I also totally don't get why Bean Validation integrates with lower layers like JPA. I can sort of understand that the starting point was: We have constraints here, we have constraints there, let's try to unify that. I still think trying to unify things that look similar at first glance but are driven by totally different aspects (UI VS. data storage) was not a good idea in the first place (similarly to trying to front everything that's remotely related to persistence with JPA ;).

If you really find your persistence provider detect invalid data, when you store it, doesn't that mean that invalid data has passed you application logic already? What does that say about your application code? It apparently didn't rely on the annotation defined constraints being met, right?

I really think JSR-303 is a neat way to verify form objects, easily present errors to users. But once these objects have passed this mitigation layer, they need to be transferred into types that enforce those rules in their design as otherwise you're back to data structures and functions and not types. I also think JSR-303 does not belong into the toolset to implement domain objects as they need to enforce constraints, communicate domain abstractions etc.

Summarizing all of this, I think JSR-303 has its place but that one is a rather narrow one which is in stark contrast with how it's usually presented.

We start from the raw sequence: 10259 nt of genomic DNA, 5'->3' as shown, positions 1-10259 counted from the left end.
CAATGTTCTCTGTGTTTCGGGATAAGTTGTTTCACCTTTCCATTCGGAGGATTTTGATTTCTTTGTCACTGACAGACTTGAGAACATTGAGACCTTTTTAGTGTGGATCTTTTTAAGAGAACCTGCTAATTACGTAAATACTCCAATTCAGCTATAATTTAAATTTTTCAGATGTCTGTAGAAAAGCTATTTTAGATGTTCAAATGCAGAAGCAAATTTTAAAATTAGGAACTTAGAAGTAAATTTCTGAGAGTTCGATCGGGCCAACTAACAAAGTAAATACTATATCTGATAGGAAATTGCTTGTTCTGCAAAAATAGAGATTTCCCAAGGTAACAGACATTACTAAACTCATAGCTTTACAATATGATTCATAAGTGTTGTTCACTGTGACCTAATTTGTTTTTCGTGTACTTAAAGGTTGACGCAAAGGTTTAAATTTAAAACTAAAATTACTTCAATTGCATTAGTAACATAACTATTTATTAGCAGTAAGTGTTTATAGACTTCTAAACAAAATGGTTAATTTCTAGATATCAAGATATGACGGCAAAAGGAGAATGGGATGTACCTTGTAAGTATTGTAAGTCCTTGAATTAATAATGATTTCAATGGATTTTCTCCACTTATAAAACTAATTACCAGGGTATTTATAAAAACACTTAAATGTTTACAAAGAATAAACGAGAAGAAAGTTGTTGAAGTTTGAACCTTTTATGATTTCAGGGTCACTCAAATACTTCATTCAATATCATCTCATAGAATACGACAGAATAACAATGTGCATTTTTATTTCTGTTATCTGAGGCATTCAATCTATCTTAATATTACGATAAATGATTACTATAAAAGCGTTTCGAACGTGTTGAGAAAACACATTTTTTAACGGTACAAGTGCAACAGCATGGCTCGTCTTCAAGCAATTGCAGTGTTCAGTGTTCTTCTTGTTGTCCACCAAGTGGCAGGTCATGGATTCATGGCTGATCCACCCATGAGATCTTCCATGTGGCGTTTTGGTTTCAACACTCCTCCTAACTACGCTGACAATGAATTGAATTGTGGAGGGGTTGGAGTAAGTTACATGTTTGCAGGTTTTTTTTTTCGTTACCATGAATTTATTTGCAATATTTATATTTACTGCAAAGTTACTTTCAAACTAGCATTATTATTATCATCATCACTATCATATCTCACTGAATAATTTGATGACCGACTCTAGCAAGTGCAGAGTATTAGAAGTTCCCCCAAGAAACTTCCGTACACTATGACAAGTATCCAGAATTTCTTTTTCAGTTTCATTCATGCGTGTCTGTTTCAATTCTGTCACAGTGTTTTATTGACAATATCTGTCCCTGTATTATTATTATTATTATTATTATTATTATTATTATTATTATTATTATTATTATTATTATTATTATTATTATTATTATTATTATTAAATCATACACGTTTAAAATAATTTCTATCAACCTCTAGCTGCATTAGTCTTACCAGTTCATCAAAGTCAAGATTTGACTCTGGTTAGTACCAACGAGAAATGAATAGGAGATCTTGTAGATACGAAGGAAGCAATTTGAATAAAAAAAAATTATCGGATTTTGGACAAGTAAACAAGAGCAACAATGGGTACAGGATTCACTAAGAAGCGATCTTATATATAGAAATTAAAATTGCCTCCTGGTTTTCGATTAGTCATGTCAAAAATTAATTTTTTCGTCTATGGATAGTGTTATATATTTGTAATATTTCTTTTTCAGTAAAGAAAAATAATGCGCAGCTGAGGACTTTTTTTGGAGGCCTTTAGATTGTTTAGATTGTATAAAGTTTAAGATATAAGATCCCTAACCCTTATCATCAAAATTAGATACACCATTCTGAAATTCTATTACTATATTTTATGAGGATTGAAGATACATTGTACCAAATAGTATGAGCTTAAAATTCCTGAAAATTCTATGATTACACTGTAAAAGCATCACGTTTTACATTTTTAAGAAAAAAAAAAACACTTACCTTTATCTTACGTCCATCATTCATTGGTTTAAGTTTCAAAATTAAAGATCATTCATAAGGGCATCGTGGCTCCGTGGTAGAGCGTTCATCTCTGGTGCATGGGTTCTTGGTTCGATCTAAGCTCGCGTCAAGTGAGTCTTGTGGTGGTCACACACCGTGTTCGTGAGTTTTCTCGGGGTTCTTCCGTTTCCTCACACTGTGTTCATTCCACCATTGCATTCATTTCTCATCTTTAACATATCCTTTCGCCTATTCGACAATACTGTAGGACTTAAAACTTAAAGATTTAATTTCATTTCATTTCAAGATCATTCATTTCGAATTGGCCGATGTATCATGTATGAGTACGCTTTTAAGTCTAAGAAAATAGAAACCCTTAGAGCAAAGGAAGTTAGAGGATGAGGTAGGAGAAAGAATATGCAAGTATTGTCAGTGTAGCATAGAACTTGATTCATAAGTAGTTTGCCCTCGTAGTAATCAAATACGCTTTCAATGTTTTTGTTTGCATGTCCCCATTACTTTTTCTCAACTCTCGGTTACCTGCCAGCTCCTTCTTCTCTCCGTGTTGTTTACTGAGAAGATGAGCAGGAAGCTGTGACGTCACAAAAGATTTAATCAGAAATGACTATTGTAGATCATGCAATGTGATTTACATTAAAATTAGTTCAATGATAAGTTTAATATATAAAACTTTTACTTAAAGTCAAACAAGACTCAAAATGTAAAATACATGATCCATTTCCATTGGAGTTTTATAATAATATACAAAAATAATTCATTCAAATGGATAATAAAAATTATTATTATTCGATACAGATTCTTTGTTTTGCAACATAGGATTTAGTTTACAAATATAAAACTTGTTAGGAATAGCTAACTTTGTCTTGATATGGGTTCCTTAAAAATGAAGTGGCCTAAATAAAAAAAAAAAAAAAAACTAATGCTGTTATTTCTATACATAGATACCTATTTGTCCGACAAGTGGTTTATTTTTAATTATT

What do you think?

 
19. Jun 2014, 22:34 CET | Link

Hi Julien,

When I mentioned technology composition I did not mean constraint composition. I meant being able say to use JAX-RS and Bean Validation for their orthogonal concerns but integrated without having to manually call one from the others.

I did skim through your blog post on the Play validation API and the documentation in the github repo but I did not find any reference to how it is separated from the JSON parsing, nor the declarative expression of the constraints nor i18n. Is there more complete doc somewhere? In the code sample I linked to the constraints are associated with the JSON attribute String. I don't know how you link that to the object property in the first place and iterate over the list of constraints.

The composition example would look like this

@Min
@Max
@Constraint
@Documented
@Target({ METHOD, FIELD, ANNOTATION_TYPE, CONSTRUCTOR, PARAMETER })
@Retention(RUNTIME)
public @interface Between {
    String message() default "{com.acme.Between}";
    Class<?>[] groups() default {};
    Class<? extends Payload>[] payload() default {};

    @OverridesAttribute(constraint=Min.class, name="value"),
    int min() default 0;

    @OverridesAttribute(constraint=Max.class, name="value"),
    int max() default Integer.MAX_VALUE;
}

I could also add @ReportAsSingleViolation so that an error generated by @Min and/or @Max is reported as a single error as if it was @Between

The particularly verbose thing is the attribute overriding on complex cases.

 
19. Jun 2014, 22:46 CET | Link

Hello Oliver,